From concerts to paved parking lots to improved Wi-Fi, tracks are enhancing entertainment options to fill their increasingly empty grandstands.
"That's why we're here: the fans," said Roger Curtis, president of Michigan International Speedway. "If there's no fans, none of this is happening. Nothing. Zero. They have to know that we sincerely care and that we're not just cashing the checks and taking the money and walking off."
Curtis camps with NASCAR fans at his track to learn how he can improve their weekend. But he can't fix a sluggish economy and high gas prices — which have kept some fans at home, where they can follow races on Twitter and high-definition TVs.
Based on NASCAR crowd estimates, attendance for Sprint Cup points races fell 8.5% from 2009 to 2011. Attendance through the first 20 points races this season is down 2.4% from a year ago.
Michigan's estimated attendance has fallen about 30,000 since 2008 for its June race. Still, Michigan's estimated 82,000 fans for last month's Cup race — won by Dale Earnhardt Jr. — was more than a typical NFL game. (Curtis said ticket sales for that race were slightly above last year's event.)
Michigan, though, isn't the only track that has seen attendance wane.
Empty and partial-filled grandstands provided an arresting backdrop to Sunday's Brickyard 400. Although the estimated crowd of 125,000 at Indianapolis Motor Speedway was NASCAR's sixth-largest this season, it marked the fourth consecutive year that attendance was down for Indy's annual Cup race.
Negative fan feedback and a steady drop in attendance led Bristol Motor Speedway officials to alter its track in time for this month's race there.
But upgrading amenities is a more common solution for track change.
International Speedway Corp. planned to install fiber-optic cable networks and an antenna system at all 12 of its Cup tracks, including Michigan and Talladega Superspeedway. The aim is to boost wireless capability, regardless of the service provider, in time for the season-opening Daytona 500. (Series sponsor Sprint already provides at least four mobile towers per track.)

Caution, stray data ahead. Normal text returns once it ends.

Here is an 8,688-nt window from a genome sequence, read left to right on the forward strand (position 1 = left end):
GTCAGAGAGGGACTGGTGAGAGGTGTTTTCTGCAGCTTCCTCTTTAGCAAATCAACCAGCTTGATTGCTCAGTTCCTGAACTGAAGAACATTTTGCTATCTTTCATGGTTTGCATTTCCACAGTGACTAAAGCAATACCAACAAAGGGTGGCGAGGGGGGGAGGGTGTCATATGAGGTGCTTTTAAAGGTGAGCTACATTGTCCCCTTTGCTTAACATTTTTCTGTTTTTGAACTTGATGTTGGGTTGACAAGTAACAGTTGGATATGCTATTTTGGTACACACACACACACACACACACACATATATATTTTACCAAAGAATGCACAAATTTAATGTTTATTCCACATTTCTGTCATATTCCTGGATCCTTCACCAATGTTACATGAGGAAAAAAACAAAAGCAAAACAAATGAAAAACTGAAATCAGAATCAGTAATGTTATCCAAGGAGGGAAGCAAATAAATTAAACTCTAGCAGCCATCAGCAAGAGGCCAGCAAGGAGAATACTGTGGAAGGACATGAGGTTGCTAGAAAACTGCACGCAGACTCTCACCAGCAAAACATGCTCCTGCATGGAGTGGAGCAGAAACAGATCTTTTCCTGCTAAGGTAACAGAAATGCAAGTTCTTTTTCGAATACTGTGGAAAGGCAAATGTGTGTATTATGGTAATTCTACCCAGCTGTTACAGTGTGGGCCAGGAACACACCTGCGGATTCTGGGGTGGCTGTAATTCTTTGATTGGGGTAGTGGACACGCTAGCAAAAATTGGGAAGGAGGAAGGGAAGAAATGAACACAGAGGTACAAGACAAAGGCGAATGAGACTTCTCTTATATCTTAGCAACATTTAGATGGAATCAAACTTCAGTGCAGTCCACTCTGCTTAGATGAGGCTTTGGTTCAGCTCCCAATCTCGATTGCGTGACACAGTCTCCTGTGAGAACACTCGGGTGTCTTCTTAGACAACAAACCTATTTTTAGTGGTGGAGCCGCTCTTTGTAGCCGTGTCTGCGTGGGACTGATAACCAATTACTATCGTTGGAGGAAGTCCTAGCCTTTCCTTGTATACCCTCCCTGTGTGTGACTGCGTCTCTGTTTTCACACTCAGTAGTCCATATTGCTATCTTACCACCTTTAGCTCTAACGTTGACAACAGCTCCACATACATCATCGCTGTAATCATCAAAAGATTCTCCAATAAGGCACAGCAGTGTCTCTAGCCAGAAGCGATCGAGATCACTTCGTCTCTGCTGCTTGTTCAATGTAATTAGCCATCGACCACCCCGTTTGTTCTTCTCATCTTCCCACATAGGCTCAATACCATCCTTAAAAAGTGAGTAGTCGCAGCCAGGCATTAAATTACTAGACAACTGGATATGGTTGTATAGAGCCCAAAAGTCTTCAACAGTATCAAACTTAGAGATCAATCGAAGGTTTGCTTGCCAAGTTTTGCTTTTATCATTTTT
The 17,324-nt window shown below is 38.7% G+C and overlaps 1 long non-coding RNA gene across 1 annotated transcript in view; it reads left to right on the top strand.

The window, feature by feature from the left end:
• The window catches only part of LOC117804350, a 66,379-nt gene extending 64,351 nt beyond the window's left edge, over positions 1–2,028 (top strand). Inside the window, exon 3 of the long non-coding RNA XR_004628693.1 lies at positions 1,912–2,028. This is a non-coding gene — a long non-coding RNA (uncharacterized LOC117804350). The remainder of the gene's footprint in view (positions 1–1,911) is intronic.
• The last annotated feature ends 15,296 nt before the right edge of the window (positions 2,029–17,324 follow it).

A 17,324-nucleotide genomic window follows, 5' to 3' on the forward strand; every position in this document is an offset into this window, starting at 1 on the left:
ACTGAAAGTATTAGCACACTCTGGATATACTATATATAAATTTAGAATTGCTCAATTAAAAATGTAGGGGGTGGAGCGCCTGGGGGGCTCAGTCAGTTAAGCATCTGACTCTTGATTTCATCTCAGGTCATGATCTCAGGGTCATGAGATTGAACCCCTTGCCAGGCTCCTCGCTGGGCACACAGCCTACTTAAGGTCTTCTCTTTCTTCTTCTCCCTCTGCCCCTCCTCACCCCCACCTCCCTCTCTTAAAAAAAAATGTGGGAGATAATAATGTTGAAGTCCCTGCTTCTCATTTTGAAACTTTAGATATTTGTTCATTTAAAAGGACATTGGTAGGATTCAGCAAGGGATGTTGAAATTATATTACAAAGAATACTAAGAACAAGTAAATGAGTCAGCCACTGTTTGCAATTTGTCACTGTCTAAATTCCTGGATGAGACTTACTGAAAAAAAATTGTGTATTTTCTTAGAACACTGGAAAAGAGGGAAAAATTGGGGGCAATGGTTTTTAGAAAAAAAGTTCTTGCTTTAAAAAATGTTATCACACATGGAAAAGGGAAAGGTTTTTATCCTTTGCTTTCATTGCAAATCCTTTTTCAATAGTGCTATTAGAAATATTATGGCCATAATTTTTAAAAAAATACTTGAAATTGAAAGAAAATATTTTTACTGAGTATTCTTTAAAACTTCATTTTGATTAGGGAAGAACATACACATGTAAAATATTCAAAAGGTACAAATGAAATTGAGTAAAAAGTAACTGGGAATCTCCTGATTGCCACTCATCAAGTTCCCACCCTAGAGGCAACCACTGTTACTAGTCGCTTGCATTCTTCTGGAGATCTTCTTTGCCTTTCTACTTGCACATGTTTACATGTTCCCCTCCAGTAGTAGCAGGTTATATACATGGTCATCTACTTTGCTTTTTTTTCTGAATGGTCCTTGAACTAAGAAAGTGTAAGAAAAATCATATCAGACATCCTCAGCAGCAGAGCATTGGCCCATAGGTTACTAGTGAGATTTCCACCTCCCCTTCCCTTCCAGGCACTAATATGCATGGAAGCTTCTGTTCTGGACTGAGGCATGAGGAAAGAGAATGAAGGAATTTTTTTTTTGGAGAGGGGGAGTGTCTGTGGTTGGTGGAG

"Over the last couple of years, We've certainly listened to our fans, and connectivity was one of their key concerns. And (they) expressed it very loudly," said Craig Neeb, vice president of multi-channel marketing and chief information officer for ISC. "The fact that we're able to enable this without any significant capital investment on our side … we can continue to fund those things like concessions and restrooms for our fans without having to make that trade-off."
Technology upgrades aren't the top priority for all fans, said Marcus Smith, president of Speedway Motorsports Inc., which operates eight Cup tracks, including Bristol and Charlotte Motor Speedway.
Smith said fans want more access to drivers, more family-friendly experiences and more comfort. SMI tracks have responded with extended times for pit tours, additional driver appearances and more shuttles to take fans from the parking lots to their seats.
"What we have tried to do is respond to the feedback we see from our fans," Smith said. "Five years ago, we really went full throttle on our fan engagement and wanted to find out exactly what are the positives and negatives for our fans in coming to the races."
Smith said SMI has spent between $30 million and $80 million a year on track upgrades in recent years, including better restrooms and shower houses — and the world's largest HDTV (196 feet, 10 inches by 77 feet, 2 inches) at Charlotte's 1.5-mile oval.
"No fan asked for the biggest TV in the world," Smith said. "What we like to do is do things at our speedways that exceed anybody's expectation or anything they would even ask for."
Sometimes the improvements are smaller but can have an impact. Pocono Raceway, where the Cup Series races this weekend, has a scavenger hunt race morning for fans with the top prize ticket upgrades. Texas Motor Speedway has a party for its season ticketholders. The themes vary but have included sumo wrestling, trapeze artists and even a rodeo.
Deborah Lom of Long Island, N.Y., and has been a NASCAR fan for 15 years and was planning to be at Pocono this weekend. But, she said, sometimes watching on TV is better.
"Every race I go to involves an investment of time, money and effort," said Lom, assistant director of the cultural center at Hofstra University. "I have to get a hotel to stay over for every race. It costs gas. A lot of times I just opt to stay home because it saves me money, it saves me time and I don't have to deal with traffic."
But tracks figure the more they can add, the odds they can attract fans go up.
"We still believe — and the fans tell us — that attending a live NASCAR event remains one of the most unique, exhilarating, exciting experiences that a fan can have," said Jill Gregory, NASCAR vice president of industry services. "You can't replicate the noise and the flyover and the concert and just the shear size and scope — and then the closeness and proximity to our superstars when you are at home."
It's what Curtis tries to convey to fans, following a vision statement he has at Michigan: "To create lasting memories for every person every time." USA Today
[Editor's Note: NASCAR has had its day. It is in a downward spiral and the fans are not coming back. They oversaturated the USA with 'NASCAR this and NASCAR that' everywhere you turn to the point it nauseates people and they are turning away from the sport.]